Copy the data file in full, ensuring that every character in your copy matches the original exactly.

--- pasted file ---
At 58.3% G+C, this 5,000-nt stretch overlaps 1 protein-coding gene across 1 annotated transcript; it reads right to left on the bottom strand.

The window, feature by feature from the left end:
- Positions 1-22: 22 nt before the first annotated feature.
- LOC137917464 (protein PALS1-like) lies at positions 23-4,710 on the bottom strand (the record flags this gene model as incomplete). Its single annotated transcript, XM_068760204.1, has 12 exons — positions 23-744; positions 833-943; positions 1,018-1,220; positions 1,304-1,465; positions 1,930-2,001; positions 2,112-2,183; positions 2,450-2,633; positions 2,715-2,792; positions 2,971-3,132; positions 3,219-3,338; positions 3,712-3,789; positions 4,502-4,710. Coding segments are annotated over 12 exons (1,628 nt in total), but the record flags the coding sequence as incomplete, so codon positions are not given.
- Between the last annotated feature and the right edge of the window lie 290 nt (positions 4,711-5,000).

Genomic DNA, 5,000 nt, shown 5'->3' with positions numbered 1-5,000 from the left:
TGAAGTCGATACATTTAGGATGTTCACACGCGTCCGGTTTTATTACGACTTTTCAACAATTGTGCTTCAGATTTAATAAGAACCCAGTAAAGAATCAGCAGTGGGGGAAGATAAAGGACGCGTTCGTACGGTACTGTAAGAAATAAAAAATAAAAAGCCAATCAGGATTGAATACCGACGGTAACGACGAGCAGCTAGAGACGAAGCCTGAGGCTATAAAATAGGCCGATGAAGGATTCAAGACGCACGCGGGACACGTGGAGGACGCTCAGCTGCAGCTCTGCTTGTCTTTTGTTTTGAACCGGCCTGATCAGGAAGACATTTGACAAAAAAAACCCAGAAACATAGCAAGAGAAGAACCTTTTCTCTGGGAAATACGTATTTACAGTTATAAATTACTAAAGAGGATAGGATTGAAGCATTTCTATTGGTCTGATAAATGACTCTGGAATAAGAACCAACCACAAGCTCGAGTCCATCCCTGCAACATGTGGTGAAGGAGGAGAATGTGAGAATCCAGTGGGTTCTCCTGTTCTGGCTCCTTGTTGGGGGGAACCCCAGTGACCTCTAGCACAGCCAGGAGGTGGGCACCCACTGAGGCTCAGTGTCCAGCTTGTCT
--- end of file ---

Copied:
At 58.3% G+C, this 5,000-nt stretch overlaps 1 protein-coding gene across 1 annotated transcript; it reads right to left on the bottom strand.

The window, feature by feature from the left end:
- Positions 1-22: 22 nt before the first annotated feature.
- LOC137917464 (protein PALS1-like) lies at positions 23-4,710 on the bottom strand (the record flags this gene model as incomplete). Its single annotated transcript, XM_068760204.1, has 12 exons — positions 23-744; positions 833-943; positions 1,018-1,220; positions 1,304-1,465; positions 1,930-2,001; positions 2,112-2,183; positions 2,450-2,633; positions 2,715-2,792; positions 2,971-3,132; positions 3,219-3,338; positions 3,712-3,789; positions 4,502-4,710. Coding segments are annotated over 12 exons (1,628 nt in total), but the record flags the coding sequence as incomplete, so codon positions are not given.
- Between the last annotated feature and the right edge of the window lie 290 nt (positions 4,711-5,000).

Genomic DNA, 5,000 nt, shown 5'->3' with positions numbered 1-5,000 from the left:
TGAAGTCGATACATTTAGGATGTTCACACGCGTCCGGTTTTATTACGACTTTTCAACAATTGTGCTTCAGATTTAATAAGAACCCAGTAAAGAATCAGCAGTGGGGGAAGATAAAGGACGCGTTCGTACGGTACTGTAAGAAATAAAAAATAAAAAGCCAATCAGGATTGAATACCGACGGTAACGACGAGCAGCTAGAGACGAAGCCTGAGGCTATAAAATAGGCCGATGAAGGATTCAAGACGCACGCGGGACACGTGGAGGACGCTCAGCTGCAGCTCTGCTTGTCTTTTGTTTTGAACCGGCCTGATCAGGAAGACATTTGACAAAAAAAACCCAGAAACATAGCAAGAGAAGAACCTTTTCTCTGGGAAATACGTATTTACAGTTATAAATTACTAAAGAGGATAGGATTGAAGCATTTCTATTGGTCTGATAAATGACTCTGGAATAAGAACCAACCACAAGCTCGAGTCCATCCCTGCAACATGTGGTGAAGGAGGAGAATGTGAGAATCCAGTGGGTTCTCCTGTTCTGGCTCCTTGTTGGGGGGAACCCCAGTGACCTCTAGCACAGCCAGGAGGTGGGCACCCACTGAGGCTCAGTGTCCAGCTTGTCT